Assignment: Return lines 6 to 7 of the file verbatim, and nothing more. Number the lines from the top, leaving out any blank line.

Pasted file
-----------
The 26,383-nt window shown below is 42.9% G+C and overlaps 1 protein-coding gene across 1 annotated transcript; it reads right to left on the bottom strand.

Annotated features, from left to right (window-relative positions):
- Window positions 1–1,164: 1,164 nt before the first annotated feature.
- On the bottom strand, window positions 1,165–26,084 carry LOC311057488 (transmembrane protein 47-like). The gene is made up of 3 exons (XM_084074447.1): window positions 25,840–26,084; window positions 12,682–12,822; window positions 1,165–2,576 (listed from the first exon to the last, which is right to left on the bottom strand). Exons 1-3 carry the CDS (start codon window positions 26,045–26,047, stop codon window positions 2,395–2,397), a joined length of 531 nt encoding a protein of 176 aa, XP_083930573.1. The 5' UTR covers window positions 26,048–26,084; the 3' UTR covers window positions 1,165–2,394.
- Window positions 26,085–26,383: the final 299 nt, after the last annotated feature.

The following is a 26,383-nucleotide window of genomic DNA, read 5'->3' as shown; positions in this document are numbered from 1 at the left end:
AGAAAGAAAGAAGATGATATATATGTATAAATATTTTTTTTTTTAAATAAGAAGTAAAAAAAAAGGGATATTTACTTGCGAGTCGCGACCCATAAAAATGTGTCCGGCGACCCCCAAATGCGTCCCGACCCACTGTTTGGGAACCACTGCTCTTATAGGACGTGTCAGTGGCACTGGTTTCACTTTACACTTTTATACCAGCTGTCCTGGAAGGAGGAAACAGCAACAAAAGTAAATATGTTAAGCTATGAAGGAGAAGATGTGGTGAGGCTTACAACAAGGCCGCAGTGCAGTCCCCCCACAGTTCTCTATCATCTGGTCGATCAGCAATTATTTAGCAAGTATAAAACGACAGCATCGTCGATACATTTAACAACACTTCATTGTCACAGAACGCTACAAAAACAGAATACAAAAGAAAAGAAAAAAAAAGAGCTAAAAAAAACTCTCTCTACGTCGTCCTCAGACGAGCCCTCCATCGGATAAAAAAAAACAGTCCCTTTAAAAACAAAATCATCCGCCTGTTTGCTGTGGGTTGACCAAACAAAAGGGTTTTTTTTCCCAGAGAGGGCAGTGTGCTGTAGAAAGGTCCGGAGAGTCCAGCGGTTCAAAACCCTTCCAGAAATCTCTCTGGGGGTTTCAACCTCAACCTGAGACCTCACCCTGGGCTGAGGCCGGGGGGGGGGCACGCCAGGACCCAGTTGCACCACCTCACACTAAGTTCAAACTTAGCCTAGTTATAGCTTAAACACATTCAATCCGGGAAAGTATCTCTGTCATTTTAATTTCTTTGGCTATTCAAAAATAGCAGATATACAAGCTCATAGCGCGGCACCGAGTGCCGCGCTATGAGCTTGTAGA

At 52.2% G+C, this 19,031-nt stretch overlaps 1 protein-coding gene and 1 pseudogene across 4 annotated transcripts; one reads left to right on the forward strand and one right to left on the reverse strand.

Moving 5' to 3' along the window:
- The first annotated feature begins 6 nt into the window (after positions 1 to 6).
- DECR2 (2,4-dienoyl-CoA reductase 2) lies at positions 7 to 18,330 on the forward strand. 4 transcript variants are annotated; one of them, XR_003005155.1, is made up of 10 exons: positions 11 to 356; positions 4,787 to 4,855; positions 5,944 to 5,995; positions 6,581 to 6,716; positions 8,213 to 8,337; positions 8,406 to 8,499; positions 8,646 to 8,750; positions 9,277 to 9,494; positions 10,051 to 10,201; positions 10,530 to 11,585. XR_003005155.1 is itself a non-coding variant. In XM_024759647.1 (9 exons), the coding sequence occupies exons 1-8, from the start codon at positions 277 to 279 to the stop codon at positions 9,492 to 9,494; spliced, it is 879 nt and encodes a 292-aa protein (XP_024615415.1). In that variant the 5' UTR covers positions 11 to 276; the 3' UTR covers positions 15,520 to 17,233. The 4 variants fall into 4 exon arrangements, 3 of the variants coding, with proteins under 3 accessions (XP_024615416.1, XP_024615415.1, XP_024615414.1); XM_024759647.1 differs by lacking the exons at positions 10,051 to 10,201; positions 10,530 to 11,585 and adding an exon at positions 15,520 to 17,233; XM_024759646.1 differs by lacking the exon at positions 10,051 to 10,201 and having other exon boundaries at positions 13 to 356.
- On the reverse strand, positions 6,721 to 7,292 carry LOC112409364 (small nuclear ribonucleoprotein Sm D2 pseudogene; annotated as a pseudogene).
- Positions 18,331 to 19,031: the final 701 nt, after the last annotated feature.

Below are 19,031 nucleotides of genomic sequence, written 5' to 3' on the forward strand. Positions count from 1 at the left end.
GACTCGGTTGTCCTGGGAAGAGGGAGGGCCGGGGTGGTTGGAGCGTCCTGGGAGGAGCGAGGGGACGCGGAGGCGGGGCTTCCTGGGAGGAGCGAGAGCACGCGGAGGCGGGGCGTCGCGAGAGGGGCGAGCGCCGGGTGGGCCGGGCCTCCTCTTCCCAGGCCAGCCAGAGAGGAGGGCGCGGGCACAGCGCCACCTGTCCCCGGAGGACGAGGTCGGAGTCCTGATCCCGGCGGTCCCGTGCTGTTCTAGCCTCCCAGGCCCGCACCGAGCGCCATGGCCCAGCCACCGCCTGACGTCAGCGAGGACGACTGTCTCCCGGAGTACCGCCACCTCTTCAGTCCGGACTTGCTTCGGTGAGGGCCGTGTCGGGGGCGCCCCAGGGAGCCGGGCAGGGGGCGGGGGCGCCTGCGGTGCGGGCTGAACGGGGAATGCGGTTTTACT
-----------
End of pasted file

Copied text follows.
The following is a 26,383-nucleotide window of genomic DNA, read 5'->3' as shown; positions in this document are numbered from 1 at the left end:
AGAAAGAAAGAAGATGATATATATGTATAAATATTTTTTTTTTTAAATAAGAAGTAAAAAAAAAGGGATATTTACTTGCGAGTCGCGACCCATAAAAATGTGTCCGGCGACCCCCAAATGCGTCCCGACCCACTGTTTGGGAACCACTGCTCTTATAGGACGTGTCAGTGGCACTGGTTTCACTTTACACTTTTATACCAGCTGTCCTGGAAGGAGGAAACAGCAACAAAAGTAAATATGTTAAGCTATGAAGGAGAAGATGTGGTGAGGCTTACAACAAGGCCGCAGTGCAGTCCCCCCACAGTTCTCTATCATCTGGTCGATCAGCAATTATTTAGCAAGTATAAAACGACAGCATCGTCGATACATTTAACAACACTTCATTGTCACAGAACGCTACAAAAACAGAATACAAAAGAAAAGAAAAAAAAAGAGCTAAAAAAAACTCTCTCTACGTCGTCCTCAGACGAGCCCTCCATCGGATAAAAAAAAACAGTCCCTTTAAAAACAAAATCATCCGCCTGTTTGCTGTGGGTTGACCAAACAAAAGGGTTTTTTTTCCCAGAGAGGGCAGTGTGCTGTAGAAAGGTCCGGAGAGTCCAGCGGTTCAAAACCCTTCCAGAAATCTCTCTGGGGGTTTCAACCTCAACCTGAGACCTCACCCTGGGCTGAGGCCGGGGGGGGGGCACGCCAGGACCCAGTTGCACCACCTCACACTAAGTTCAAACTTAGCCTAGTTATAGCTTAAACACATTCAATCCGGGAAAGTATCTCTGTCATTTTAATTTCTTTGGCTATTCAAAAATAGCAGATATACAAGCTCATAGCGCGGCACCGAGTGCCGCGCTATGAGCTTGTAGA